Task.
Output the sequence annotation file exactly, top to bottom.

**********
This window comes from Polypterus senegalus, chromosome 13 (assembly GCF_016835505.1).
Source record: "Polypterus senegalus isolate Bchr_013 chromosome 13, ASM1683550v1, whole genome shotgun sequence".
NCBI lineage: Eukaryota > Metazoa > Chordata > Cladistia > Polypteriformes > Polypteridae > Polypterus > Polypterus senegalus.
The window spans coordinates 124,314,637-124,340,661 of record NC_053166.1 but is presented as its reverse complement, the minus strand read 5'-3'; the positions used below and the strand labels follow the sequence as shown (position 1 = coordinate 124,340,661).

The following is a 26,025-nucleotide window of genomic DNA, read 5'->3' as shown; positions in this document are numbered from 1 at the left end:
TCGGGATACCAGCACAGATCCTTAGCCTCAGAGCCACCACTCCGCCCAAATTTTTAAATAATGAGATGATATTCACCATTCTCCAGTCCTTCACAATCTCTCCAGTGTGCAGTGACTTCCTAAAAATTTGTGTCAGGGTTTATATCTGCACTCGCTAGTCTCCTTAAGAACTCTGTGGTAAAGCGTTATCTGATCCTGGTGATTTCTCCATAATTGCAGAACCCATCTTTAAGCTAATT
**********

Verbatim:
This window comes from Polypterus senegalus, chromosome 13 (assembly GCF_016835505.1).
Source record: "Polypterus senegalus isolate Bchr_013 chromosome 13, ASM1683550v1, whole genome shotgun sequence".
NCBI lineage: Eukaryota > Metazoa > Chordata > Cladistia > Polypteriformes > Polypteridae > Polypterus > Polypterus senegalus.
The window spans coordinates 124,314,637-124,340,661 of record NC_053166.1 but is presented as its reverse complement, the minus strand read 5'-3'; the positions used below and the strand labels follow the sequence as shown (position 1 = coordinate 124,340,661).

The following is a 26,025-nucleotide window of genomic DNA, read 5'->3' as shown; positions in this document are numbered from 1 at the left end:
TCGGGATACCAGCACAGATCCTTAGCCTCAGAGCCACCACTCCGCCCAAATTTTTAAATAATGAGATGATATTCACCATTCTCCAGTCCTTCACAATCTCTCCAGTGTGCAGTGACTTCCTAAAAATTTGTGTCAGGGTTTATATCTGCACTCGCTAGTCTCCTTAAGAACTCTGTGGTAAAGCGTTATCTGATCCTGGTGATTTCTCCATAATTGCAGAACCCATCTTTAAGCTAATT